He was too old to keep wanting.
“You don’t have to do this.”
The wheel twitched in his hands at the words, Rosie’s voice low but pitched to be heard over the music.
“No,” he replied. “I don’t.”
There was a rustle from the passenger seat and he felt her gaze, burning like a brand against the side of his face.
“Why do you? And don’t try to brush this off with some insincere comment about how…amazing…or…or…brilliant I am.”
Travis let his breath hiss out between his teeth. It didn’t matter what he said — or what he didn’t say.
“You know why.”
“No — that’s just it,” she said, and he heard the break in her voice. “I don’t know. I don’t know why any relatively sane person would put up with the crap I dish out, or this — ”
She waved a hand vaguely in the direction of the road behind them.
“ — I don’t know, Travis. Why do you care?”
The headlights picked out the white lines, unwinding ahead and running beside them only to disappear behind in bloody hue. The road was featureless. Too apt an analogy. He’d lived large. Done a lot. Experienced a lot. Had tested himself…a lot.
It wasn’t enough and there was no escaping that.
“Can’t someone worry about you a little?” he hedged. He wasn’t ready for this conversation.
There was a soft snort beside him. “Sure. A little.”
Their meeting had been unremarkable. Go-away vibes and prickly comments had set off his alarm bells. It hadn’t been until much later that he’d seen the mask fall, just once, a tortured soul looking back at him from within her eyes. She’d turned away immediately, shrugging off whatever expression had been on his face in that moment, and when she’d turned back, the mask was secure, the only emotion visible faint mockery.
Everyone wore some kind of mask to hide the hurts of life, himself included. He couldn’t figure why that fraction of a moment had twisted itself inside, caught at him deeply enough that he couldn’t let go.
“What makes you think anything I tell you is insincere, or — ” He swallowed as another memory rose, glancing at her and back to the highway. “ — manipulative?”
Even in the poor light of the dash, he saw color flush her neck and cheeks.
“Because I’m not — ” From the corner of his eye, he saw her turn away. “ — any of those things you say.”
As if what he’d let slip out — in his astonishment at the passion he saw in her, the acute intelligence, or the way she seemed to have lived more than one life, the way she absorbed knowledge and experience so easily — were accusations.
Between them, tension simmered, needing so little to come to a boil. “Ockam’s Razor, Rosie. The simplest explanation is usually the right one. You like to make too many assumptions.”
“There’s nothing simple here,” she retorted. “And I make assumptions based on action, not words.”
“Then look at the actions, godammit!”
The words came out before he could think on them or stop them, and heat filled his chest as his fingers squeezed the steering wheel. She did this too often. Forced things out of him he didn’t want to share.
He wanted…he didn’t know what he wanted. Life had been complicated. He had as many demons as the next man. Not all of them were under his control. Too many memories lurked, waiting to bite, of tentative love lost to them.
The silence that seemed to swell in the car wasn’t cold or harsh or reproachful, he thought. It comprised of their doubts. He had plenty of misgivings. It was, in a lot of ways, more soothing to live without longing or expectation. He was pretty sure she felt the same way. Risk taking was for the young.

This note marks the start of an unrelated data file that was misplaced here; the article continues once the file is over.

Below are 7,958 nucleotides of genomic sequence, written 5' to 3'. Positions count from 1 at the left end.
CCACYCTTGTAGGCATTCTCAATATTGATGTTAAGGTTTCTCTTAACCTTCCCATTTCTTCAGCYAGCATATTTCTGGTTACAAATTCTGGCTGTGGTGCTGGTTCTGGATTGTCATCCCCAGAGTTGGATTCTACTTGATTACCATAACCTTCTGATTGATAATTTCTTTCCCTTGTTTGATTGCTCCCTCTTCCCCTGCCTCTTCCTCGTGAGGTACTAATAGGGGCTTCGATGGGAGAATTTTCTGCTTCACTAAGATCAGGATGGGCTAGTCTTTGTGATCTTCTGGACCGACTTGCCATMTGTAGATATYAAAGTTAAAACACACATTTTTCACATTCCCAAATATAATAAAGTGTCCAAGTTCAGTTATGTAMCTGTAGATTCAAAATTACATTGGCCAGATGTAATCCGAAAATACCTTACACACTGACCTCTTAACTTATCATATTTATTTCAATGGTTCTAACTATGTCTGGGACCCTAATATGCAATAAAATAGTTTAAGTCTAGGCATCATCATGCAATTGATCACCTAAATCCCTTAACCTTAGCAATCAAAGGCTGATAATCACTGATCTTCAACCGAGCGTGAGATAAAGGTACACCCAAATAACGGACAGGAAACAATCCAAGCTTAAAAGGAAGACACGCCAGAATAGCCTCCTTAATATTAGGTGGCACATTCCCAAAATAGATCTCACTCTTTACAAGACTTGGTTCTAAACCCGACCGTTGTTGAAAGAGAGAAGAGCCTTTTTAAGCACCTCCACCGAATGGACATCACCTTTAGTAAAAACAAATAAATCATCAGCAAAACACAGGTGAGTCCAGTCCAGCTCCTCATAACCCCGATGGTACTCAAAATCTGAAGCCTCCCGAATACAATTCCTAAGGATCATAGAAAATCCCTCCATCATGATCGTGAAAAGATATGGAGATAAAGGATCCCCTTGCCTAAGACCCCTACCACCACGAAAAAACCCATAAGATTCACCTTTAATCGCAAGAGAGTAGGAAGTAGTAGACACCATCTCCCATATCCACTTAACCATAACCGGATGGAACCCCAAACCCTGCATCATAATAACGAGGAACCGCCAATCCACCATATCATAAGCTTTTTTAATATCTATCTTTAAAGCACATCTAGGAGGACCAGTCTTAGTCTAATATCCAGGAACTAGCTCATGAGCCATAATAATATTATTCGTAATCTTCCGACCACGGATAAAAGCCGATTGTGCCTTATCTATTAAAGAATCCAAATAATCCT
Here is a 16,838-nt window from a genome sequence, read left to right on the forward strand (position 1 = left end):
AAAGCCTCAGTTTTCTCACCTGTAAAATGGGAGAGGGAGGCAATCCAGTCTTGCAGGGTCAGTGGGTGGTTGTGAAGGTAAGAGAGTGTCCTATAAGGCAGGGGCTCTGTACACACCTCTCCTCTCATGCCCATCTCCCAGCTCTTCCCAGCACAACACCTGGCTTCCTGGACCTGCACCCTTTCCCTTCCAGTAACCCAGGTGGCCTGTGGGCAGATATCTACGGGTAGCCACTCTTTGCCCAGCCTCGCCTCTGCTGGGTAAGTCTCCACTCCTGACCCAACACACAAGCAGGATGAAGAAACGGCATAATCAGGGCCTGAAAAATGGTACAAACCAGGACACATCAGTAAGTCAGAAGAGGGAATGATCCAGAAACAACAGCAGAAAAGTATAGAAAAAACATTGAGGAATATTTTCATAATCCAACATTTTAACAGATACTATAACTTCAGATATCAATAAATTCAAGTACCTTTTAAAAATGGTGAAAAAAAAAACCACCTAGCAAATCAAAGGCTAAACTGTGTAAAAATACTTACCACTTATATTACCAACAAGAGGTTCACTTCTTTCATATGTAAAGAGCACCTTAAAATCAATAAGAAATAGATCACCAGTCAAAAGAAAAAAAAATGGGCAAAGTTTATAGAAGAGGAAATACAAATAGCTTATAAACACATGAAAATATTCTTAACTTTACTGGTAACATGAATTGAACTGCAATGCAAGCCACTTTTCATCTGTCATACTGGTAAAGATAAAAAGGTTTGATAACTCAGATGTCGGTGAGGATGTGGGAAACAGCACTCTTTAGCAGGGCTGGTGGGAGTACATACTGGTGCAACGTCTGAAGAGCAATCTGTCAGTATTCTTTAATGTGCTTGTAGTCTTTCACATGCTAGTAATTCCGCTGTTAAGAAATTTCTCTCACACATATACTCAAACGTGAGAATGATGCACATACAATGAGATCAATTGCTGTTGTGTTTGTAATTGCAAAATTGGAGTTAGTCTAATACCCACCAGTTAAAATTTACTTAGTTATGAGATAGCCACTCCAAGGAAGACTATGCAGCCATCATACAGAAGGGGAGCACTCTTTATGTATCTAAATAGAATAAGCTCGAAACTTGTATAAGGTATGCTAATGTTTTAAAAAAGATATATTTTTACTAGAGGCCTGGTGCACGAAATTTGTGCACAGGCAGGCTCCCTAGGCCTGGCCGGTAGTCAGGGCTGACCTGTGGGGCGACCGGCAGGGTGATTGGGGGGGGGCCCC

As if he’d said that out loud, there was a long exhale from the passenger seat.
“I understand,” Rosie said.
He chanced a sideways look, unable to see her face. It was tilted down, her gaze on her hands. For the first time since they’d met, there was no energy emanating from her, no sign of life at all.
“I need to stop. I know that,” she continued, her voice so quiet he was straining to hear the words. “Stop wishing for someone…something…that’s never going to happen.”
The car’s front dipped low, lurching sideways as his foot hit the brake. Fishtailing wildly on the gravel shoulder, the wheel shuddering in his hands, he wasn’t sure what he was doing. Alternating waves of hot and cold fluxed through him and his heart accelerated to warp speed.
When the wild gyrations stopped, he let go of the wheel and shifted across the wide bench seat, giving himself no time to think. Rosie’s face was almost comical, her mouth open in surprise, her eyes huge and dark.
“What — ?”
He covered her mouth with his own, cutting her off, his arm around her shoulders, one hand cupping her cheek. For an agonizingly long moment, she didn’t respond. Then she did.
Cold had gone, replaced by increasing furnace-like heat. She tasted of honey and strawberries, cliché and trite, her hand bunching the front of his shirt, and at the back of his mind he was wishing he’d done this anywhere else but here, in the awkward space of the front seat. His head was spinning. He needed to be closer. Needed to breathe. Needed…
She pulled back, lips glistening, mistrust and hope warring in her face.
He drew in a deep breath, hoping it would stop the tremble in his hands. “If you don’t know how things stand now, Rosie, you’re not as smart as I thought.”
It was a good last line. He slid back behind the wheel, turned the key and put his foot down when the engine caught, easing the car back onto the empty road.
After a moment, he felt her slide closer and moved his arm to the back of the seat. When she was curled against his side, he settled his arm around her, pretending not to feel her shaking breaths against it.
It could all turn out badly, like everything he’d done. Or…maybe this time, it wouldn’t. That was the way of it. You took your chances, no guarantees. His heart gave a peculiar double beat.
The house had to lose sometime.